NEW YORK (AP) -- AT&T Inc., the country's largest telecommunications company, on Thursday said it is setting up a division to target the health care industry, hoping to have a significant seat at the table when industry adopts electronic medical records, doctor's visits by video-conferencing and wireless gadgets like remote glucose monitors.
There are already "intelligent pill-bottle caps" that sense if they've been opened. If they aren't opened every day, they send text messages through AT&T's network to caregivers who can remind patients to take their medicine.
AT&T's new "ForHealth" division, part of its Business Solutions group, will look for more opportunities like that.
"We believe the healthcare industry is at a tipping point for fundamental change that will improve patients' care and lead to better health care outcomes," said John Stankey, head of AT&T Business Solutions.
While all big telecoms have sales teams that target big industry sectors like health care, it's unusual for one to set up a larger group that integrates several product categories. In AT&T's case, it will be selling wireless services, networking services like video-conferencing and "cloud computing" - under which AT&T runs computers and applications for clients who access them through the Internet.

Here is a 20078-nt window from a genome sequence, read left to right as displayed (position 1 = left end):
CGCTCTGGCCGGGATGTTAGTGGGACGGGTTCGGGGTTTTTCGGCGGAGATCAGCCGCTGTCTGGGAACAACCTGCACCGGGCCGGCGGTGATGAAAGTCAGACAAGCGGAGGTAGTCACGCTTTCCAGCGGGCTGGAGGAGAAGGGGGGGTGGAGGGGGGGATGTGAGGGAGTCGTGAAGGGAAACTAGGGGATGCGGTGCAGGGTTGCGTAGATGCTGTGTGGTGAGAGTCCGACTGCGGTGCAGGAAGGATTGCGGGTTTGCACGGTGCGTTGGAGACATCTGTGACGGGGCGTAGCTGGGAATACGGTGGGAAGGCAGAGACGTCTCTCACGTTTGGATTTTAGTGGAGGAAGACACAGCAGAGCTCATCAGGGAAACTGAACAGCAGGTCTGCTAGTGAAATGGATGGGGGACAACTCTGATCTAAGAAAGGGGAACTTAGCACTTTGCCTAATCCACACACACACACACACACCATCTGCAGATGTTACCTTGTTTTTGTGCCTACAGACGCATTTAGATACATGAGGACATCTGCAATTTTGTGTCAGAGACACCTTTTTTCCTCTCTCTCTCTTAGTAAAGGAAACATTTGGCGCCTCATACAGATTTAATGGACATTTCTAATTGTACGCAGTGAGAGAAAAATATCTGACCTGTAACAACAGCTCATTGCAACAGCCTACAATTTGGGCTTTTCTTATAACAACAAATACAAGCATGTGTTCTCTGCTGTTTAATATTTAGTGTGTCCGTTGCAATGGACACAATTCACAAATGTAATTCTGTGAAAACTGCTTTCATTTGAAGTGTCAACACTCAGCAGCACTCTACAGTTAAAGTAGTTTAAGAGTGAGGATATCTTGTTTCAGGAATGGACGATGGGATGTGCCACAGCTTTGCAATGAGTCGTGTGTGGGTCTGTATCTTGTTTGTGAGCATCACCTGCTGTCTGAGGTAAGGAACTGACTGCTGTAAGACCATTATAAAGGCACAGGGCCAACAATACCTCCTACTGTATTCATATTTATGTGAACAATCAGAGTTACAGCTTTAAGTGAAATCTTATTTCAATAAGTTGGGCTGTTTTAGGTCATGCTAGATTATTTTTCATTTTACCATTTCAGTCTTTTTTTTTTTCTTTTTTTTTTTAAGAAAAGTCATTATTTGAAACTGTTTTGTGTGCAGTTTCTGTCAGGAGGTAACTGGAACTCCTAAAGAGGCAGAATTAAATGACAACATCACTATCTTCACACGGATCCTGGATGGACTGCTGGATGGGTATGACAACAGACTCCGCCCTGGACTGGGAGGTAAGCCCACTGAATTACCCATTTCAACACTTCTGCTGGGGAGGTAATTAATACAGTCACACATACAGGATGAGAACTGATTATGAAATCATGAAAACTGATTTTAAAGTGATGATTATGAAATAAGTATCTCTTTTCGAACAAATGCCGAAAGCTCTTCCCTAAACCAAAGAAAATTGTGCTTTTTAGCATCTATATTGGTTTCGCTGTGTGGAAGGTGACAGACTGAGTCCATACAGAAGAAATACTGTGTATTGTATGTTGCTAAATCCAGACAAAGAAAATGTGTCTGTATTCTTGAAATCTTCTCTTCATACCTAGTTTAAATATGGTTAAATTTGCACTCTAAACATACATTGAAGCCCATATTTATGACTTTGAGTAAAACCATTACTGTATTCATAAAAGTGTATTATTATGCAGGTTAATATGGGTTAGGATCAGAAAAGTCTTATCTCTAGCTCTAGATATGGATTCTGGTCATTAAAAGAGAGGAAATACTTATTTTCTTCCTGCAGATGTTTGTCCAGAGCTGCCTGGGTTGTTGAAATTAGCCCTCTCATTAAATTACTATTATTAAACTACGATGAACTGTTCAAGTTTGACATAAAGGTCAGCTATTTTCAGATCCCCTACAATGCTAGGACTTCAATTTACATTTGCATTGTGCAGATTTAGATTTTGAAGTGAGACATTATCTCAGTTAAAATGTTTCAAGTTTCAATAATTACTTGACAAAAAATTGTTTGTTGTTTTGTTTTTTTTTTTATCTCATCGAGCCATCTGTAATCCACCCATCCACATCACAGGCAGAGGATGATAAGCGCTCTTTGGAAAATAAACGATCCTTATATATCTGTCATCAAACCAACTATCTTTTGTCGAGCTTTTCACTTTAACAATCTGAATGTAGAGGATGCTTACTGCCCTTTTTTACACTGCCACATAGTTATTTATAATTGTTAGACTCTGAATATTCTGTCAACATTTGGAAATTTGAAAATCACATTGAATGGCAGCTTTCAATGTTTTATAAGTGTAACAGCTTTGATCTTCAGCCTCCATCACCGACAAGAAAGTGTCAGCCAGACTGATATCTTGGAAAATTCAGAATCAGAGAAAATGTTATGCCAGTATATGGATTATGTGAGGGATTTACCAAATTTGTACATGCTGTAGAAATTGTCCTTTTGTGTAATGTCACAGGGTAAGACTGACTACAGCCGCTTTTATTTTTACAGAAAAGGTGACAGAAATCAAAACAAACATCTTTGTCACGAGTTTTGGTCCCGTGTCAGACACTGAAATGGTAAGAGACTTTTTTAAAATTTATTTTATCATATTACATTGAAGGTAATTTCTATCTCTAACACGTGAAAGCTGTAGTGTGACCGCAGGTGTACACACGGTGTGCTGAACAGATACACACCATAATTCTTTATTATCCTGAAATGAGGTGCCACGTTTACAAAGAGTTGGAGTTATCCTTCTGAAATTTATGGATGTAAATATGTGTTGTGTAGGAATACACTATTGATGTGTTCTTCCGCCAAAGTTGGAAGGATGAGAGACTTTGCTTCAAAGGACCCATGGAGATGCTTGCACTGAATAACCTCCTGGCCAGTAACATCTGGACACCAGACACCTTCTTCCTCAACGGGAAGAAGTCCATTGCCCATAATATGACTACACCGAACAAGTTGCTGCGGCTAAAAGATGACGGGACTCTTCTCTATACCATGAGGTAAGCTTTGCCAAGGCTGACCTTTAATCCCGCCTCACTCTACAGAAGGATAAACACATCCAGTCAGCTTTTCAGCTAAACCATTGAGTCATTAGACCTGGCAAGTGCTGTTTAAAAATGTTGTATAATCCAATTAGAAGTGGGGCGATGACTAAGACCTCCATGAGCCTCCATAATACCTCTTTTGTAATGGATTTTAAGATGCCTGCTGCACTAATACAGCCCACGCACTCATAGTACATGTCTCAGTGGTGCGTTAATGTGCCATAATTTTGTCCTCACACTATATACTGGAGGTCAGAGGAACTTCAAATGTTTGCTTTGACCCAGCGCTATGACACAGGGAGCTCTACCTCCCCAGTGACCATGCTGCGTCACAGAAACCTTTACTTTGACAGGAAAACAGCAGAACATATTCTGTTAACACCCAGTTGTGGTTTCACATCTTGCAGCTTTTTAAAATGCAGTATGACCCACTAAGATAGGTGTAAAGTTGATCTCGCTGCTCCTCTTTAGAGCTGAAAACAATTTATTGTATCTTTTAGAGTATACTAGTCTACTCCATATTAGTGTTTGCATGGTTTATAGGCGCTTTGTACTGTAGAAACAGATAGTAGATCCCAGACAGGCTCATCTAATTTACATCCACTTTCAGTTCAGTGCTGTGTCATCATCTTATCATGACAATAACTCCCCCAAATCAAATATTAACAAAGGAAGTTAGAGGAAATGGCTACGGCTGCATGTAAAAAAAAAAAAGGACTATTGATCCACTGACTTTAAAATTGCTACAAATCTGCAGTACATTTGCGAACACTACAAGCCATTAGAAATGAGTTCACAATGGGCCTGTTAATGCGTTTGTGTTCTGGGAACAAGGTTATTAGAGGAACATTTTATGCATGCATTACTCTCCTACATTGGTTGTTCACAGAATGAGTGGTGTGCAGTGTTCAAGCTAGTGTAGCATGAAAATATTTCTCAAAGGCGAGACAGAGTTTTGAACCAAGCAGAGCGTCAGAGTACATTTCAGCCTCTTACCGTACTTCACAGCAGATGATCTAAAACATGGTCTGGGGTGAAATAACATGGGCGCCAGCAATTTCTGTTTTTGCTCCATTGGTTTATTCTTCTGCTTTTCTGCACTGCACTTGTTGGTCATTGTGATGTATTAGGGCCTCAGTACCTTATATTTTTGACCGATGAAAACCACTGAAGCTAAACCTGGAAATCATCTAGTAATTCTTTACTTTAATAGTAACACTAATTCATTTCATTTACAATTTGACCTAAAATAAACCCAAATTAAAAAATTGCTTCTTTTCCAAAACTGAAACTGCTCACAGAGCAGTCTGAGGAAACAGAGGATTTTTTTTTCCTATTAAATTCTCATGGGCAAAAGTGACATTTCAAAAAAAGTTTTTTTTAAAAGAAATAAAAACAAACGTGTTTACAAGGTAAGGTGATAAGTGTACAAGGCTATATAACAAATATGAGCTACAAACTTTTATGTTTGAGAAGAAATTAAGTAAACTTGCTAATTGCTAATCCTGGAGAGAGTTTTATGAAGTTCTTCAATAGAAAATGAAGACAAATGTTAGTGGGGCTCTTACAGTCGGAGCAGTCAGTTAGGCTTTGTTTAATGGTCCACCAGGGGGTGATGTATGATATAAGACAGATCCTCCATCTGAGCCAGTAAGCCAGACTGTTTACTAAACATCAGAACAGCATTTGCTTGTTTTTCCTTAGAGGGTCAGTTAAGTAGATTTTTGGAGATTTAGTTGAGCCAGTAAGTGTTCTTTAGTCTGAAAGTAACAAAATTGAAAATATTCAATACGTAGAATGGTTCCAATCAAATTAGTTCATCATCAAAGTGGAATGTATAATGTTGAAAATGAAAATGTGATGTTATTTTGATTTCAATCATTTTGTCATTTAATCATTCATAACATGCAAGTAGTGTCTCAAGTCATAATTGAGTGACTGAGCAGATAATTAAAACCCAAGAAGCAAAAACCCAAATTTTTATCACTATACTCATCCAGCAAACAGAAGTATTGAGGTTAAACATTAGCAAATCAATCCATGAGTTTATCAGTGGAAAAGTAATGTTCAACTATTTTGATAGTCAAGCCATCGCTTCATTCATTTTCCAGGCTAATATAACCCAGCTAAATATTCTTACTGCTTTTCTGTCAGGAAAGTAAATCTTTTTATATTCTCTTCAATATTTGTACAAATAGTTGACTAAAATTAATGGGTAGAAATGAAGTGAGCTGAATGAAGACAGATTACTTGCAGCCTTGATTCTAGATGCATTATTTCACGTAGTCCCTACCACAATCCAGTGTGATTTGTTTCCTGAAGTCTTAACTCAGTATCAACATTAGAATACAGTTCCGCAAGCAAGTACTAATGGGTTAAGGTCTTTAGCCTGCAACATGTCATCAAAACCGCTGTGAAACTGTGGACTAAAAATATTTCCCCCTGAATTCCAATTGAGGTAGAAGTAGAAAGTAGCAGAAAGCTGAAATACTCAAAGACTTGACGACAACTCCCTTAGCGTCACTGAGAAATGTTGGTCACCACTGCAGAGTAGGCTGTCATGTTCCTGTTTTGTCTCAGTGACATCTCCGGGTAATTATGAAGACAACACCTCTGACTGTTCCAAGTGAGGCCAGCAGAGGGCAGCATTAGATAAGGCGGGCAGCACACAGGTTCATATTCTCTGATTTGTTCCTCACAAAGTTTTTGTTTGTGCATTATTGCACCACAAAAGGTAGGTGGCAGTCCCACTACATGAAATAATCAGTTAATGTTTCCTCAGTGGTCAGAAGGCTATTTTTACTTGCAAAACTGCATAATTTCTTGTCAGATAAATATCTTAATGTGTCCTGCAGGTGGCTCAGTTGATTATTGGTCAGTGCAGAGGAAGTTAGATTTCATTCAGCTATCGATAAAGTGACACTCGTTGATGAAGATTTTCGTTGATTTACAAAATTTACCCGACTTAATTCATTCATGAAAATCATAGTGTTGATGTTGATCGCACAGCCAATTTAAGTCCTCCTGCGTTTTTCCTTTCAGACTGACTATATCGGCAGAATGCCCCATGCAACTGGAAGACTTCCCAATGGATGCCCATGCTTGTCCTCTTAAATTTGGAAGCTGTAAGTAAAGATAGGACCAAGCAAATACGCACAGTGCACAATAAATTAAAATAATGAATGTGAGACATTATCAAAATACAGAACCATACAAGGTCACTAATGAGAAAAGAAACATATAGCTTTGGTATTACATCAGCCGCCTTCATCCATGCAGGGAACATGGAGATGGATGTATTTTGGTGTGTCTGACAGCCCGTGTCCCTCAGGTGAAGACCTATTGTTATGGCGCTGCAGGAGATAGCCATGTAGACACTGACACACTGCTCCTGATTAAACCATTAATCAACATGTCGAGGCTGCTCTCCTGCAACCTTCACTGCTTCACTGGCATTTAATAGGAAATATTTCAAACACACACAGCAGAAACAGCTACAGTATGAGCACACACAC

Dallas-based AT&T said it pulled in $4 billion in revenue from health care industry players like hospitals, insurers, drug companies and doctors in 2009. The market for health care information-technology is $34 billion this year, according to figures from analyst firm IDC.
AT&T's interest in health care isn't just as a revenue opportunity - it provides care for 1.2 million employees and dependents, and is interested in seeing how technology could reduce costs, said Randall Porter, assistant vice president of AT&T Business Solutions.
The company is also making a big push to put wireless technology into devices beyond phones, to expand the wireless market now that nearly everyone already has a phone.
As one example, AT&T researchers are working with hospitals and universities on "smart slippers" that can alert caregivers wireless to falls, or help prevent them by drawing attention to problems with walking.